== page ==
Friday's HOT MIC
If only there had been some way to see this coming.
The eclipse set to darken skies next month threatens to sideline solar farms and rooftop panels in a wide swath of the U.S., wiping out enough power generation to supply about 7 million homes.
This rare event, during which the moon will completely obscure the sun, will cast a shadow along a 70-mile-wide (113-kilometer) corridor stretching from Oregon to South Carolina on Aug. 21. Based on a Bloomberg calculation of grid forecasts, more than 9,000 megawatts of solar power may go down. That’s the equivalent of about nine nuclear reactors.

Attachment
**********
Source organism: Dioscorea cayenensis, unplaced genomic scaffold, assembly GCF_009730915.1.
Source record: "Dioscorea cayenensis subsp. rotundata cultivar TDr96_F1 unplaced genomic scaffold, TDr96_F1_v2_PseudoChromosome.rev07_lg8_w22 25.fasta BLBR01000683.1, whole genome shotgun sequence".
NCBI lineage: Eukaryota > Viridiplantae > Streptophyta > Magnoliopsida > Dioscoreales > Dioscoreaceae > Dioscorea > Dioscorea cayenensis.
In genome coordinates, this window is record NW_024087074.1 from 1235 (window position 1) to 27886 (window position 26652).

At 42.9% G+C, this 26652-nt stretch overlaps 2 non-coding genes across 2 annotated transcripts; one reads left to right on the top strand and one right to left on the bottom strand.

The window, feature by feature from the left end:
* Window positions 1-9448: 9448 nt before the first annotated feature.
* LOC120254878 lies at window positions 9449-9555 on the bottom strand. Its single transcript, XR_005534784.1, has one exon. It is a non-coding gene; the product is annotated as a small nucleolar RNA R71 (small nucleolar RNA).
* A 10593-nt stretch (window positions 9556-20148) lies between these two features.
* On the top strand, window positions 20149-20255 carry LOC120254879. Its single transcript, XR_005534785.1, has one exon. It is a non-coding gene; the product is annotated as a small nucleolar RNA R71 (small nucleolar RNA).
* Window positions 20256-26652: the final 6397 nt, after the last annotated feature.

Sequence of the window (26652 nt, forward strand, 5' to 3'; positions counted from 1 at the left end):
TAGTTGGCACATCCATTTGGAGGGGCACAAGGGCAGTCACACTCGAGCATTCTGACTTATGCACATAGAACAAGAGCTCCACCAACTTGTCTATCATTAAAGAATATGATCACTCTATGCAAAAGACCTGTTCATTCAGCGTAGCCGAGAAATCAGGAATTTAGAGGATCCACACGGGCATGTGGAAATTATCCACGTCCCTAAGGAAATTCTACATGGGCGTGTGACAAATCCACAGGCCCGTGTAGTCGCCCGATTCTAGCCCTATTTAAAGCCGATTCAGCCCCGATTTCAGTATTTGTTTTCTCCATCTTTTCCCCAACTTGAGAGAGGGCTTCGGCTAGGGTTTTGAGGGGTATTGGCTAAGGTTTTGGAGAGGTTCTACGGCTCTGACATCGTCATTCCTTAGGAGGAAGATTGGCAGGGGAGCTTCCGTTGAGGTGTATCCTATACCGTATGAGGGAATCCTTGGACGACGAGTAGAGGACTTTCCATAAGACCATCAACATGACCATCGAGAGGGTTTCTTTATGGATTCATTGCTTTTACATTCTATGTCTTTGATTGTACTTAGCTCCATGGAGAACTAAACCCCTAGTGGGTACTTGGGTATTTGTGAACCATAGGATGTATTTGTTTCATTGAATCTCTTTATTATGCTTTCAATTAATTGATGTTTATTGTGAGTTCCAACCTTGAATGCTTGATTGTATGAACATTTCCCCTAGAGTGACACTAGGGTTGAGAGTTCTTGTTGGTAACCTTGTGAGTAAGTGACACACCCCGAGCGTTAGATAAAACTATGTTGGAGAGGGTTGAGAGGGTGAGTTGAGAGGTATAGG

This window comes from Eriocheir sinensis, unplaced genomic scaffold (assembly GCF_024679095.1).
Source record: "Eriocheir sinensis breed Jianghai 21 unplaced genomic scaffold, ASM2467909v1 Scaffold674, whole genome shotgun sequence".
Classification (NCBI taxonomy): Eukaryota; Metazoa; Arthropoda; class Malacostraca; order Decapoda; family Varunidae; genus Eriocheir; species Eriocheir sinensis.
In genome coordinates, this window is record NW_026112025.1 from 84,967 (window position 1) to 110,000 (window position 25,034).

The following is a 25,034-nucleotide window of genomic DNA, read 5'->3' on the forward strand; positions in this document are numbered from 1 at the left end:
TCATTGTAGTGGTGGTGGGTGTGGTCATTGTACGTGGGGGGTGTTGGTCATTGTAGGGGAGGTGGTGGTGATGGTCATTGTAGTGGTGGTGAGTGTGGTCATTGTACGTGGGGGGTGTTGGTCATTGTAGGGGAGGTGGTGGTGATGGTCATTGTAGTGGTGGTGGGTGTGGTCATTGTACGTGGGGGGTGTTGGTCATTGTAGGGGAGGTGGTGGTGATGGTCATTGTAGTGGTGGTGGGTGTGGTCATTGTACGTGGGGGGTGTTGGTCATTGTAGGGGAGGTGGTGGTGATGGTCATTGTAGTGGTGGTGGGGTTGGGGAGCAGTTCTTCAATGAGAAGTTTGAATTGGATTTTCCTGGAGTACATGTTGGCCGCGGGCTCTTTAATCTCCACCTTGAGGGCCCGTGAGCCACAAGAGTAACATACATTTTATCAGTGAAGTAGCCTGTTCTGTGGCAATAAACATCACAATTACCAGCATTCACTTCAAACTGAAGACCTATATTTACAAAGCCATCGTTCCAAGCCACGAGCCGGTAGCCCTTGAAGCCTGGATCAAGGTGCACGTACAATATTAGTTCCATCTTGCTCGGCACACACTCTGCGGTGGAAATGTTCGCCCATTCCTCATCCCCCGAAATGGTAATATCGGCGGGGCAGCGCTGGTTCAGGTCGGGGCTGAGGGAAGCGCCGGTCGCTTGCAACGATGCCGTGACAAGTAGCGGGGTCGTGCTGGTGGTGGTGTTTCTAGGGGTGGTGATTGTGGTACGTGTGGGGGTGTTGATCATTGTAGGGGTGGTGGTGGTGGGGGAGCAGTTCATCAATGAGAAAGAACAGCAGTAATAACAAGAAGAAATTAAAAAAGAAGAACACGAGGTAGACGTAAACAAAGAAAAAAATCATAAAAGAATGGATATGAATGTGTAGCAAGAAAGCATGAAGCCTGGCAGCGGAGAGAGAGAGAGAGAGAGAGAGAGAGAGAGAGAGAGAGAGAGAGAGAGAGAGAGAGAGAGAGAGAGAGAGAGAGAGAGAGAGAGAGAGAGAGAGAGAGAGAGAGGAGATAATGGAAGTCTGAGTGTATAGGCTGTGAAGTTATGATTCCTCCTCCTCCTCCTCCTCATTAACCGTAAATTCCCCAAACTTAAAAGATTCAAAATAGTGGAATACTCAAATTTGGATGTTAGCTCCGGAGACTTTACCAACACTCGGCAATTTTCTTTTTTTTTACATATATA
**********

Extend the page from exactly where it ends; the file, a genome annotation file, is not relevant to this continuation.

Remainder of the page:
The impact is a testament to the ninefold increase in solar installed in the U.S. since 2012 and highlights the risks associated with relying on an intermittent resource such as the sun for power. The onslaught of wind and solar resources is already regularly contributing to wild swings in power supplies across grids, sending wholesale electricity prices below zero on some days.
Before we understood little things like orbital mechanics and the Copernican solar system, humans lived in fear that unpredictable forces -- like a solar eclipse -- would plunge the world into darkness.
Leave it to our progressive friends to take primitive fears and turn them into modern reality.